So once one concludes that you are in business, all sectors, with the intention of making a profit, then of course it follows that a company has to understand the market, the competition, and how to position and sell their product. That does not mean you yank prices around willy-nilly in response to competitor moves. You have to have a strategy. But for sure Zeiss is probably aware of all products they believe they compete against.


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Hokie ­ Jim
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Post has been last edited 2 months ago by Hokie Jim. 2 edits done in total.
Nov 22, 2017 08:18 |  #7

I can't speak for every Zeiss owner, but I just went through this process myself. I have "modern" IS and AF lenses too, but for me, a Zeiss was a natural choice for a fast prime.

I was a long-time user of a Zeiss 50/1.4 on a Contax SLR, so I was used to the experience of manual focus. Most of what I shoot with a 50mm is either stationary or doable with the lens set at hyperfocal distance where focusing doesn't matter anyway.

I also drive a manual transmission, too, so my choices in man-machine interfaces may be a little off kilter from the norm (at least in the US, I know that the rest of the world drives a lot more three-pedaled vehicles) ;-)a


The machine does not isolate man from the great problems of nature but plunges him more deeply into them. - Antoine de Saint Exupéry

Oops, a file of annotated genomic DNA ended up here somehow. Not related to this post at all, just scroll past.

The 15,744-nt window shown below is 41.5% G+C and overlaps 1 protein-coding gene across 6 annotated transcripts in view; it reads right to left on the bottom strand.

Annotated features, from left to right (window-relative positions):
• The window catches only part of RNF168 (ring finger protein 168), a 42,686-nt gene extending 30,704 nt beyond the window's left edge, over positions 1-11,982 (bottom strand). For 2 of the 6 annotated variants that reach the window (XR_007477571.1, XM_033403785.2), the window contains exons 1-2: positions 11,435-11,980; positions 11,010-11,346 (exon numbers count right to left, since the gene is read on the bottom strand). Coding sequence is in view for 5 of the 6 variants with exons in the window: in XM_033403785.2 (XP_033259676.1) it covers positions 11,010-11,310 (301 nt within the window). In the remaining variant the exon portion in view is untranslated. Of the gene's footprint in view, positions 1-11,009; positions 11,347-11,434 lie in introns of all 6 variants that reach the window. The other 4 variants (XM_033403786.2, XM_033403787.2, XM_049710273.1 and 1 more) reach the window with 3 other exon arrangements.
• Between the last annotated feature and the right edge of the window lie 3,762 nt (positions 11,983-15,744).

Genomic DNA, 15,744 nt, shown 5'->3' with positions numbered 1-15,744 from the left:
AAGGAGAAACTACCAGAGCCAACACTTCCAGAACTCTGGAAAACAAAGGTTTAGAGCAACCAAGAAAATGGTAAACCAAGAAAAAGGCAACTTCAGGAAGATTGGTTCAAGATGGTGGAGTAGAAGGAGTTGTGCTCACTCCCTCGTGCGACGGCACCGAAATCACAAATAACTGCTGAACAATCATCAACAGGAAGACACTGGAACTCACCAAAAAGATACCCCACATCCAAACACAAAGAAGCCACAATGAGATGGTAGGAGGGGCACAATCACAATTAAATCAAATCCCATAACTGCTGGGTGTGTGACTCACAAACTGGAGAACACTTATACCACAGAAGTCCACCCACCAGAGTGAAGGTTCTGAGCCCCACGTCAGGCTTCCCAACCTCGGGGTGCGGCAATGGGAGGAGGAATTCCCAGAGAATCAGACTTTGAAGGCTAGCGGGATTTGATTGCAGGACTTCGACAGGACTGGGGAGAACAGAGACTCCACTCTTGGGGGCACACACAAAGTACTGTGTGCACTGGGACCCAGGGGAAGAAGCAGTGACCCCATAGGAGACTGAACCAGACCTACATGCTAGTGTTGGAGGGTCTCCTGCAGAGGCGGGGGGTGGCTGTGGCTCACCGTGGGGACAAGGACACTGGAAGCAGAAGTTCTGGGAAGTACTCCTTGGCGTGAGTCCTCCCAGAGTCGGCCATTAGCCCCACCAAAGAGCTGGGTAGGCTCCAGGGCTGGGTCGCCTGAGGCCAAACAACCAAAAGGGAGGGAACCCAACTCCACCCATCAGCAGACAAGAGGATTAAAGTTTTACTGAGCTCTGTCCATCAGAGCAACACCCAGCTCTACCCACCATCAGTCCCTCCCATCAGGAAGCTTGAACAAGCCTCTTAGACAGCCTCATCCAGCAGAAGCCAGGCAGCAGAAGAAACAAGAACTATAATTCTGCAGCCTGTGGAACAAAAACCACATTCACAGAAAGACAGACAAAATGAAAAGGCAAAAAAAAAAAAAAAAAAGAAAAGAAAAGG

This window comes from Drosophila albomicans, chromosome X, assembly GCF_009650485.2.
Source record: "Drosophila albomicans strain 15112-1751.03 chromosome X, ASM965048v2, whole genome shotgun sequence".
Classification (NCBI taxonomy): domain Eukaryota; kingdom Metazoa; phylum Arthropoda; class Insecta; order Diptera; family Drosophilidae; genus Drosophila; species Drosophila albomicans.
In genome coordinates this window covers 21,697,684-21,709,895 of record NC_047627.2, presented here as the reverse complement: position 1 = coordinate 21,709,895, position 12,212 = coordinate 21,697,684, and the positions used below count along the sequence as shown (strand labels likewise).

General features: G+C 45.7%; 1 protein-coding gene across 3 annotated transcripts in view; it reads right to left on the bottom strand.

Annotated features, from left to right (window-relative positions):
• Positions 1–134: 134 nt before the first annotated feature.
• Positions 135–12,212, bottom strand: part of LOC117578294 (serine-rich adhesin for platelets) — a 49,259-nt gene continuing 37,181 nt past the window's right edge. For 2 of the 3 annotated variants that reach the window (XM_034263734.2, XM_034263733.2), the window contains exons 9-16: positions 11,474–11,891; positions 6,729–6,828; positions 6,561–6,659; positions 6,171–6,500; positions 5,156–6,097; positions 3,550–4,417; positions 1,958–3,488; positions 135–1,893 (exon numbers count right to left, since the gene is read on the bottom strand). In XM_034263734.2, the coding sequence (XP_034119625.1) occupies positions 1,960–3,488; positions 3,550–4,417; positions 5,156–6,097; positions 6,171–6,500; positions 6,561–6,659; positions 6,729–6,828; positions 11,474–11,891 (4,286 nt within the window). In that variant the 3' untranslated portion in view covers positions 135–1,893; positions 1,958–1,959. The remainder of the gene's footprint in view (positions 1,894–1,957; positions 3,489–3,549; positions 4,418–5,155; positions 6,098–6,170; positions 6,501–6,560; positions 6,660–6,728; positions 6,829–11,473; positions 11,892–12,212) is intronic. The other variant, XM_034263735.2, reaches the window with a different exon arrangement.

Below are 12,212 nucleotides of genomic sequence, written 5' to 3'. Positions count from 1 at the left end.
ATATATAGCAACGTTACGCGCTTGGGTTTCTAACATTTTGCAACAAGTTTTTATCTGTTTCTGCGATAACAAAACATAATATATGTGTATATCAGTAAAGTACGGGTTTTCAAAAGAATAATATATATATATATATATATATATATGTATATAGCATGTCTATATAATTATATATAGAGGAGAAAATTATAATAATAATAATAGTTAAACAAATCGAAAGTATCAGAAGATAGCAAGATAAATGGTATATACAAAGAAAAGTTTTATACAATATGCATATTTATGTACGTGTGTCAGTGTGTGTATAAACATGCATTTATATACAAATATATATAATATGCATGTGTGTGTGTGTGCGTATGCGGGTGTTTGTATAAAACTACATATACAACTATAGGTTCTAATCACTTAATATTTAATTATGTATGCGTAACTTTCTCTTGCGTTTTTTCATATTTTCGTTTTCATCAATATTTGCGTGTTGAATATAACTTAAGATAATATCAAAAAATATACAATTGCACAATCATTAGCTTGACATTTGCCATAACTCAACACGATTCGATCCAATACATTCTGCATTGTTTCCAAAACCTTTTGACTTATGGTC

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Hokie ­ Jim
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Nov 22, 2017 08:19 |  #8

JeffreyG wrote in post #18501689 (external link)
If 90% of your business is one thing, and profitable, and 10% of your business is in another thing, and losing money, then you get out of the other thing or you fix it. In fact, side business ventures are probably a lot more likely to be abandoned if they are losing money. Why work on a distraction from your main business unless there is a good profit.

The joke was that Sears was a financing company that also ran department stores on the side  :p


The machine does not isolate man from the great problems of nature but plunges him more deeply into them. - Antoine de Saint Exupéry
Canon 6D | 16-35 f/4L IS | Zeiss Milvus 50 f/1.4 | 70-200 f/2.8L IS II | 580EXII | Gitzo 1410MK2/RRS BH-55

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airfrogusmc
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Oak Park, Illinois
Nov 22, 2017 08:47 |  #9

Hokie Jim wrote in post #18501711 (external link)
I can't speak for every Zeiss owner, but I just went through this process myself. I have "modern" IS and AF lenses too, but for me, a Zeiss was a natural choice for a fast prime.

I was a long-time user of a Zeiss 50/1.4 on a Contax SLR, so I was used to the experience of manual focus. Most of what I shoot with a 50mm is either stationary or doable with the lens set at hyperfocal distance where focusing doesn't matter anyway.

I also drive a manual transmission, too, so my choices in man-machine interfaces may be a little off kilter from the norm (at least in the US, I know that the rest of the world drives a lot more three-pedaled vehicles) ;-)a